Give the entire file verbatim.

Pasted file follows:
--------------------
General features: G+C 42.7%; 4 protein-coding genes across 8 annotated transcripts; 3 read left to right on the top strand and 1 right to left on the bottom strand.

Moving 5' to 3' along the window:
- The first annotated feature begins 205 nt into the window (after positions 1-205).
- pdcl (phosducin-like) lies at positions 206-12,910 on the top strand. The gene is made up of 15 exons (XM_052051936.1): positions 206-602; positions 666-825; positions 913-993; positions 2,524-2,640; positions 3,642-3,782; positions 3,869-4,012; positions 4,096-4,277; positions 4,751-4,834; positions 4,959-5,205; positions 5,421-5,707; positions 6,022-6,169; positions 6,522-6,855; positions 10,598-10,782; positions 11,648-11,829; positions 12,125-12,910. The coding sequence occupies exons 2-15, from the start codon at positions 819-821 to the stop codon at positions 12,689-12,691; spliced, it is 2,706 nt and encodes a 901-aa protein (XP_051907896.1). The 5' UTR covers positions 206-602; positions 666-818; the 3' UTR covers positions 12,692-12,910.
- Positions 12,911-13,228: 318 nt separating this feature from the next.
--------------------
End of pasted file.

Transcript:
General features: G+C 42.7%; 4 protein-coding genes across 8 annotated transcripts; 3 read left to right on the top strand and 1 right to left on the bottom strand.

Moving 5' to 3' along the window:
- The first annotated feature begins 205 nt into the window (after positions 1-205).
- pdcl (phosducin-like) lies at positions 206-12,910 on the top strand. The gene is made up of 15 exons (XM_052051936.1): positions 206-602; positions 666-825; positions 913-993; positions 2,524-2,640; positions 3,642-3,782; positions 3,869-4,012; positions 4,096-4,277; positions 4,751-4,834; positions 4,959-5,205; positions 5,421-5,707; positions 6,022-6,169; positions 6,522-6,855; positions 10,598-10,782; positions 11,648-11,829; positions 12,125-12,910. The coding sequence occupies exons 2-15, from the start codon at positions 819-821 to the stop codon at positions 12,689-12,691; spliced, it is 2,706 nt and encodes a 901-aa protein (XP_051907896.1). The 5' UTR covers positions 206-602; positions 666-818; the 3' UTR covers positions 12,692-12,910.
- Positions 12,911-13,228: 318 nt separating this feature from the next.